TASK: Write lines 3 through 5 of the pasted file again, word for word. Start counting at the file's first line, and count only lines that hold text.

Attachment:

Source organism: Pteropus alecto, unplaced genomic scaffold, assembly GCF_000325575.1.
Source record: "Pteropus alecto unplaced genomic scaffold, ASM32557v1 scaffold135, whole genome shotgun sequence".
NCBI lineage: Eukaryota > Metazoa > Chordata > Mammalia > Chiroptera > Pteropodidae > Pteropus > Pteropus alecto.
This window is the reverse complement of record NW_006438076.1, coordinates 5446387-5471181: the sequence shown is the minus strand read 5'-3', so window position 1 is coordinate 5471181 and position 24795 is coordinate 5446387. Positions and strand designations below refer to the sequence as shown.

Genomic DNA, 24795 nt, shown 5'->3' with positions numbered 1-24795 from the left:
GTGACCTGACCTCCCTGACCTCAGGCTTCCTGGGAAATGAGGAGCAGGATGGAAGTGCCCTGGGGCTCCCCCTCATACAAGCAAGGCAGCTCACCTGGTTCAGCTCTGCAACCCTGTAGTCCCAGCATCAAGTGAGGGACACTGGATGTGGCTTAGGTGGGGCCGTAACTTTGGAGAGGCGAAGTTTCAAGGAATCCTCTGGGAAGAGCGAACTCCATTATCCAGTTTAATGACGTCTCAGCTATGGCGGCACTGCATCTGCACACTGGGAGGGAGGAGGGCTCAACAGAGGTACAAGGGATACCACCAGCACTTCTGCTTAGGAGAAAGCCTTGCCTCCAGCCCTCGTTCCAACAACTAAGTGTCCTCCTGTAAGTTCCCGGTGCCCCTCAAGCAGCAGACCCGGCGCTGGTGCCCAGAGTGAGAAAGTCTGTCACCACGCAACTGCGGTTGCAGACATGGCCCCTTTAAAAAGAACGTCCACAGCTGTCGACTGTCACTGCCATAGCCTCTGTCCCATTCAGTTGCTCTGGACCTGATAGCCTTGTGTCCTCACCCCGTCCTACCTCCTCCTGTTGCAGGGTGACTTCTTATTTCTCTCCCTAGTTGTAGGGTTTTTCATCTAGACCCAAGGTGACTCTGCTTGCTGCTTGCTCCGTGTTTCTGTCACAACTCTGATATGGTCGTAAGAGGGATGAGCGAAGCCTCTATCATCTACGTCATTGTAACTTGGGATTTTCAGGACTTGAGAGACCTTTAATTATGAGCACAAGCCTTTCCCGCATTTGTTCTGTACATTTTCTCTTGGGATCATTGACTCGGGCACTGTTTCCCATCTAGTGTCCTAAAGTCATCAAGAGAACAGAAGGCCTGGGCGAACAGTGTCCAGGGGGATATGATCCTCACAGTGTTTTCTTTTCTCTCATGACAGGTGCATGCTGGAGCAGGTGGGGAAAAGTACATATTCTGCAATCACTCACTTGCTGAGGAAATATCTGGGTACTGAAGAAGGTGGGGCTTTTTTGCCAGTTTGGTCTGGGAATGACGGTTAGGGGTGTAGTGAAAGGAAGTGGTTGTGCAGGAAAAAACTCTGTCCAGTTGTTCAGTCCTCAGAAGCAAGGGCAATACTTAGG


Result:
NCBI lineage: Eukaryota > Metazoa > Chordata > Mammalia > Chiroptera > Pteropodidae > Pteropus > Pteropus alecto.
This window is the reverse complement of record NW_006438076.1, coordinates 5446387-5471181: the sequence shown is the minus strand read 5'-3', so window position 1 is coordinate 5471181 and position 24795 is coordinate 5446387. Positions and strand designations below refer to the sequence as shown.

Genomic DNA, 24795 nt, shown 5'->3' with positions numbered 1-24795 from the left: